Technicians facing ‘classic’ test

Autodata is advising technicians to be prepared to accept a growing number of “classic cars” for repair in their workshops.

The average age of cars on the road in the UK now is 8.4 years old, while in the EU is 11.5 years. Meanwhile, the figure for light commercial vehicles (LCVs) in the EU now rests at 11.6 years.

Jamie Willis, technical support supervisor at Autodata said: “The Covid-19 outbreak is seen as a more recent protagonist for this latest trend, as drivers opt to hold on to their cars for longer. But that’s not the only reason. Some drivers still think switching to an electric vehicle is their next move; however, many are nervous due to the technology and cost, and simply want to continue in their current vehicle until the time is right for them to change.”

He suggests there is also a longer-term trend: “As vehicles have become more reliable, better built, and able to handle the higher mileage needs that age throws at them, drivers have increasingly been keeping vehicles, with many turning into collectors’ items.”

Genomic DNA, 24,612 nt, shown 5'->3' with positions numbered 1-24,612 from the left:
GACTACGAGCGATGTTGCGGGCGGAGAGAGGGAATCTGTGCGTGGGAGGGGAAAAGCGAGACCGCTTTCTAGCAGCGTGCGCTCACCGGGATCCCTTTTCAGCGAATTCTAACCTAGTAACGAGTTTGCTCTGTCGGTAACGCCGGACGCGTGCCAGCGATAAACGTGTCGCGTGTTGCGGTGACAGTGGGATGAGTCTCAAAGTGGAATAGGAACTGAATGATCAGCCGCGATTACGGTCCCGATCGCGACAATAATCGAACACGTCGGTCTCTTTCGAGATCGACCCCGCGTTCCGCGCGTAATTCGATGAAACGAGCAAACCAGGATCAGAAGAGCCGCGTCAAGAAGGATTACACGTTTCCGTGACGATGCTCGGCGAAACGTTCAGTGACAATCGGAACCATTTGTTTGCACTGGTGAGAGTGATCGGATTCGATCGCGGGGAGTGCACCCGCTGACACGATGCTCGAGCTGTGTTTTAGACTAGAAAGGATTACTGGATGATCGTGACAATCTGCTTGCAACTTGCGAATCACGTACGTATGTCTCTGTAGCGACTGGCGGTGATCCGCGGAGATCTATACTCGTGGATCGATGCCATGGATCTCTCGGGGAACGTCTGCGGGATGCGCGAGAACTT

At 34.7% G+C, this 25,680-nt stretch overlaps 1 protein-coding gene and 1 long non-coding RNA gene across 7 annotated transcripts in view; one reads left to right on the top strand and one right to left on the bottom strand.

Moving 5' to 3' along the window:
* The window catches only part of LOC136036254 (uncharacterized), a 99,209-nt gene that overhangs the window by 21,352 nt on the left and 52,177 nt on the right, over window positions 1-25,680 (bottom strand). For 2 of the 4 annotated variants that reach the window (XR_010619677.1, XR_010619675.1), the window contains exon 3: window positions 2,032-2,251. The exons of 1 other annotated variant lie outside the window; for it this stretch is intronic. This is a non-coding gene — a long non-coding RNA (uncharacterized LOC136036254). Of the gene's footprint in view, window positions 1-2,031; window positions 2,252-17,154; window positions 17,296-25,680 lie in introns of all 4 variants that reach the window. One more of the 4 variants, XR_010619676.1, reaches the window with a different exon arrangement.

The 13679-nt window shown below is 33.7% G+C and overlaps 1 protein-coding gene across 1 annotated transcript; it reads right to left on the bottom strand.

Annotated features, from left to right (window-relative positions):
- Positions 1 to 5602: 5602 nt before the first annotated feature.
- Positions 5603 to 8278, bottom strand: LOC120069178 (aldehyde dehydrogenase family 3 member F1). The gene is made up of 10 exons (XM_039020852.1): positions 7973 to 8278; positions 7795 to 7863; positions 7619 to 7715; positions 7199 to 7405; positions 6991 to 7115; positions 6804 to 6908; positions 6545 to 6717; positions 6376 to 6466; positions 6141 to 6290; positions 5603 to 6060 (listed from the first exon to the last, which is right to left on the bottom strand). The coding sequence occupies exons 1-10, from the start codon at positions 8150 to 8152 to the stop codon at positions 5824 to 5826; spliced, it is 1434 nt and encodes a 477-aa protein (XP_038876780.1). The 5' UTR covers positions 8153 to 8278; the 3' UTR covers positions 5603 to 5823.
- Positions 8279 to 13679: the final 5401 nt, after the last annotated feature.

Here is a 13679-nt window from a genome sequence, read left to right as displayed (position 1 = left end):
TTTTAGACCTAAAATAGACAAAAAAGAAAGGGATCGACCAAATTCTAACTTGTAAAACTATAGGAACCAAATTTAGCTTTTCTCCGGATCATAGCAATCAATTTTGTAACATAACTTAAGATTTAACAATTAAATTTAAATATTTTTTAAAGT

Now, Autodata is seeing an increasing number of repairs being conducted on cars from the 1960s to the 1990s, meaning the onus on the aftermarket to service these older vehicles with a wider range of issues.

Chris Wright, managing director of Autodata, said: “We’re delighted to see so many classics and modern classics being serviced in workshops with our data. With electric and hybrid legislative deadlines on the horizon, we anticipate consumers will keep vehicles longer than we’ve experienced before.

“This makes staying current on service data for a vehicle extremely important. Service data for a vehicle doesn’t stay constant and, at Autodata, we regularly update our information to reflect manufacturer updates for vehicles 30 years old and older.”